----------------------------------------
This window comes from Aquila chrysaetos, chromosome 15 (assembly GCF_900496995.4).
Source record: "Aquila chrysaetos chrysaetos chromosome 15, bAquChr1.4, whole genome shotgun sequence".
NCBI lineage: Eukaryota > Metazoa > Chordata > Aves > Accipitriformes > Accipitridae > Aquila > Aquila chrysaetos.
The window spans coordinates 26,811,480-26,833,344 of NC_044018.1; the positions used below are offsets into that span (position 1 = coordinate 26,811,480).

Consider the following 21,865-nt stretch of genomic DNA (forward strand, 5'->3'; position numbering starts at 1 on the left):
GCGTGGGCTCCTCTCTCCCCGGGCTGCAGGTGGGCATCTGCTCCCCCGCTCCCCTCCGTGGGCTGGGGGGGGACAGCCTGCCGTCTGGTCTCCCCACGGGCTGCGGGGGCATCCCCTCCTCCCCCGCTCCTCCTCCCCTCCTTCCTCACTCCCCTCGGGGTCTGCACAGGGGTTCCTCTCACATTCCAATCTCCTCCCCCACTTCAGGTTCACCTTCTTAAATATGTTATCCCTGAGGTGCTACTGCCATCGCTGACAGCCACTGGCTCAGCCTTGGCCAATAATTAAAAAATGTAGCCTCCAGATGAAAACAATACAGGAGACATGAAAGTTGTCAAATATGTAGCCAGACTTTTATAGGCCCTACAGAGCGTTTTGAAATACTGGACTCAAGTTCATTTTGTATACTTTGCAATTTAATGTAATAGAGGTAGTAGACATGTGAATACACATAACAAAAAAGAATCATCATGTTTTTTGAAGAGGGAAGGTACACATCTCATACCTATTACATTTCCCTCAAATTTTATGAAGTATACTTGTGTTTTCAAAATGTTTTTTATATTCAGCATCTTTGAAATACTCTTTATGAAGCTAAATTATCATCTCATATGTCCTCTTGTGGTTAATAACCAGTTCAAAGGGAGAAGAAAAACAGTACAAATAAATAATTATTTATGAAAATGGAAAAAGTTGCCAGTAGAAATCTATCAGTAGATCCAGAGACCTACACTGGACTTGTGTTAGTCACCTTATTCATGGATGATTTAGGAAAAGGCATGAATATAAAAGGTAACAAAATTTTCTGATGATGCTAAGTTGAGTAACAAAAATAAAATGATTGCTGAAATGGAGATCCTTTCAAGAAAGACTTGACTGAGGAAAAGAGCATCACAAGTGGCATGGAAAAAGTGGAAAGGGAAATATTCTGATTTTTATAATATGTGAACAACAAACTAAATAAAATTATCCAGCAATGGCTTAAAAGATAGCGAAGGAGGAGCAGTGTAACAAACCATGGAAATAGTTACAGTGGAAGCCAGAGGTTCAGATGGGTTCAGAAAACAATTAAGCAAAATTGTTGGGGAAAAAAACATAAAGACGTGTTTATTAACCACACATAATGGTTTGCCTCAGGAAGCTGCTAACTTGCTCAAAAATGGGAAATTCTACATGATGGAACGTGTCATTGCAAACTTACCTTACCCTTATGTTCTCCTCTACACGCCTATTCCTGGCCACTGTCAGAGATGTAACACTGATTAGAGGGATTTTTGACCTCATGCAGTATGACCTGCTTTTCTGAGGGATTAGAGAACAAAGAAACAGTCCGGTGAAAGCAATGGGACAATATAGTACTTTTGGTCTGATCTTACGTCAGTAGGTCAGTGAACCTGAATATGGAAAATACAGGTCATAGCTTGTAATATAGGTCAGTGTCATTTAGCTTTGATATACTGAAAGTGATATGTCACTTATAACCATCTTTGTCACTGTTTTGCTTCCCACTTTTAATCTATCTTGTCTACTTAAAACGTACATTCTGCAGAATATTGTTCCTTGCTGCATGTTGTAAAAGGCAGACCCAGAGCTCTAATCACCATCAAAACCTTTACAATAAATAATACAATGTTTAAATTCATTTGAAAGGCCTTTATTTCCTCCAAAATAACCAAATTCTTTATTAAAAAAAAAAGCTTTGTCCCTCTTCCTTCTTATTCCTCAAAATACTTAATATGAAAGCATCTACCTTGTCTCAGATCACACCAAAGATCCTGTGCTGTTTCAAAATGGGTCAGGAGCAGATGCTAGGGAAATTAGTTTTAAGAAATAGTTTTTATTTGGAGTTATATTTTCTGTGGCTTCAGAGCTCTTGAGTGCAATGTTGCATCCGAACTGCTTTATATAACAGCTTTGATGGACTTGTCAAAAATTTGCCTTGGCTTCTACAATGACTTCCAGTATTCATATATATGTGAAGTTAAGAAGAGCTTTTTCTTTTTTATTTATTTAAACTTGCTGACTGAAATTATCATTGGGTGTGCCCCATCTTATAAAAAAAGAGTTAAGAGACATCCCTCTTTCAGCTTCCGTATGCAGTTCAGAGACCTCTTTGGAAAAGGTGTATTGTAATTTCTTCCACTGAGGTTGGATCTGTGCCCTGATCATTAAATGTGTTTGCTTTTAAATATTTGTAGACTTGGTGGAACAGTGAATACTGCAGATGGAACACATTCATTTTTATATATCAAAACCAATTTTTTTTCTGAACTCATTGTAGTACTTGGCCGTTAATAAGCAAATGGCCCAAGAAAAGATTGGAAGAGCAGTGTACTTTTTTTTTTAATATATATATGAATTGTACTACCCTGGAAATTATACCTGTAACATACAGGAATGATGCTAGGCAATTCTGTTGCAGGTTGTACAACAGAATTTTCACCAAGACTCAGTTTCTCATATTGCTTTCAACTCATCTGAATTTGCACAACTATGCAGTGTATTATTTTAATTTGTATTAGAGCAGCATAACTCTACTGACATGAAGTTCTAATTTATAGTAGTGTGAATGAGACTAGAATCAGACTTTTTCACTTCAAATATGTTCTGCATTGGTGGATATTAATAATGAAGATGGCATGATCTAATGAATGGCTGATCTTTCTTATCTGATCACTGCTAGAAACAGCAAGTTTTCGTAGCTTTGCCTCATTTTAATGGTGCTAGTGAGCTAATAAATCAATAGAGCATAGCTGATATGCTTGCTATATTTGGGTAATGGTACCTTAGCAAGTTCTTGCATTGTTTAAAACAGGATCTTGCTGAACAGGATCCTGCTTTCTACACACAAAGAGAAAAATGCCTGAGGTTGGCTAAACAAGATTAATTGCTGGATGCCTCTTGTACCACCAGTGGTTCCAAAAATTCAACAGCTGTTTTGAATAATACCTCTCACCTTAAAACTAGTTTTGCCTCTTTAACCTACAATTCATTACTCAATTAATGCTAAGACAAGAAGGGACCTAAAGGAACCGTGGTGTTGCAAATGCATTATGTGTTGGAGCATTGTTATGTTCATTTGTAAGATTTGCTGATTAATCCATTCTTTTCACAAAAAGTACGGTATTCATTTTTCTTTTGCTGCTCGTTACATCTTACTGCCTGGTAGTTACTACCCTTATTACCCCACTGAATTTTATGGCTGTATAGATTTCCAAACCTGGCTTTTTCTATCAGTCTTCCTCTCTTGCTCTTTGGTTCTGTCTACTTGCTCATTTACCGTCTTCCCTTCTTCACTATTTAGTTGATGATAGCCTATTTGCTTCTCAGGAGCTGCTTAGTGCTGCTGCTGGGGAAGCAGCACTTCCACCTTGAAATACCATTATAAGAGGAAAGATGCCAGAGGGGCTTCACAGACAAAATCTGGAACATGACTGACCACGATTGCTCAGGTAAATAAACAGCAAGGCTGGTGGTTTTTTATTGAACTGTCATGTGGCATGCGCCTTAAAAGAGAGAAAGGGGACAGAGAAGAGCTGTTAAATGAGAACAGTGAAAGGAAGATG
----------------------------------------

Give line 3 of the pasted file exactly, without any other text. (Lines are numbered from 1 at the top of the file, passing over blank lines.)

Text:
NCBI lineage: Eukaryota > Metazoa > Chordata > Aves > Accipitriformes > Accipitridae > Aquila > Aquila chrysaetos.